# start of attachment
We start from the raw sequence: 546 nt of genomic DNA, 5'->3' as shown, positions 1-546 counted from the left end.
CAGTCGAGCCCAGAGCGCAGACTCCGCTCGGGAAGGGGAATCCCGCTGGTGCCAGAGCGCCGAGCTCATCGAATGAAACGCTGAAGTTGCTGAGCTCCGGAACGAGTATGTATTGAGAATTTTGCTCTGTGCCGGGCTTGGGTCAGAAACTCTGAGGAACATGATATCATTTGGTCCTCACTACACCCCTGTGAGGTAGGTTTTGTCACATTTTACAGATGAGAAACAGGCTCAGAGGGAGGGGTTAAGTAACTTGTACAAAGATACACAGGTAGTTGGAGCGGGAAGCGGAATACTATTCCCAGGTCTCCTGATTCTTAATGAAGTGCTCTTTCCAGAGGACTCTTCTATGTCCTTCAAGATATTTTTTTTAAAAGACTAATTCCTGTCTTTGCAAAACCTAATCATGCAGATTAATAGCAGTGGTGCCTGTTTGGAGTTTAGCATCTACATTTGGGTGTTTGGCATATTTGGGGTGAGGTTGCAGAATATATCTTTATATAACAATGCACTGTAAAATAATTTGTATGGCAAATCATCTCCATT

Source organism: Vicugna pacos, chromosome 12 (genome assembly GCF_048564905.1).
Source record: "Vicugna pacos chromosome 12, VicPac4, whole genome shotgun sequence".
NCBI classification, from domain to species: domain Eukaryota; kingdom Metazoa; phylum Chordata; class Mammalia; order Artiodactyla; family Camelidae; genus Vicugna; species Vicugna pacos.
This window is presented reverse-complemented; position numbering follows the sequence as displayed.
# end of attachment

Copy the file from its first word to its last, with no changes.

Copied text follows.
We start from the raw sequence: 546 nt of genomic DNA, 5'->3' as shown, positions 1-546 counted from the left end.
CAGTCGAGCCCAGAGCGCAGACTCCGCTCGGGAAGGGGAATCCCGCTGGTGCCAGAGCGCCGAGCTCATCGAATGAAACGCTGAAGTTGCTGAGCTCCGGAACGAGTATGTATTGAGAATTTTGCTCTGTGCCGGGCTTGGGTCAGAAACTCTGAGGAACATGATATCATTTGGTCCTCACTACACCCCTGTGAGGTAGGTTTTGTCACATTTTACAGATGAGAAACAGGCTCAGAGGGAGGGGTTAAGTAACTTGTACAAAGATACACAGGTAGTTGGAGCGGGAAGCGGAATACTATTCCCAGGTCTCCTGATTCTTAATGAAGTGCTCTTTCCAGAGGACTCTTCTATGTCCTTCAAGATATTTTTTTTAAAAGACTAATTCCTGTCTTTGCAAAACCTAATCATGCAGATTAATAGCAGTGGTGCCTGTTTGGAGTTTAGCATCTACATTTGGGTGTTTGGCATATTTGGGGTGAGGTTGCAGAATATATCTTTATATAACAATGCACTGTAAAATAATTTGTATGGCAAATCATCTCCATT

Source organism: Vicugna pacos, chromosome 12 (genome assembly GCF_048564905.1).
Source record: "Vicugna pacos chromosome 12, VicPac4, whole genome shotgun sequence".
NCBI classification, from domain to species: domain Eukaryota; kingdom Metazoa; phylum Chordata; class Mammalia; order Artiodactyla; family Camelidae; genus Vicugna; species Vicugna pacos.
This window is presented reverse-complemented; position numbering follows the sequence as displayed.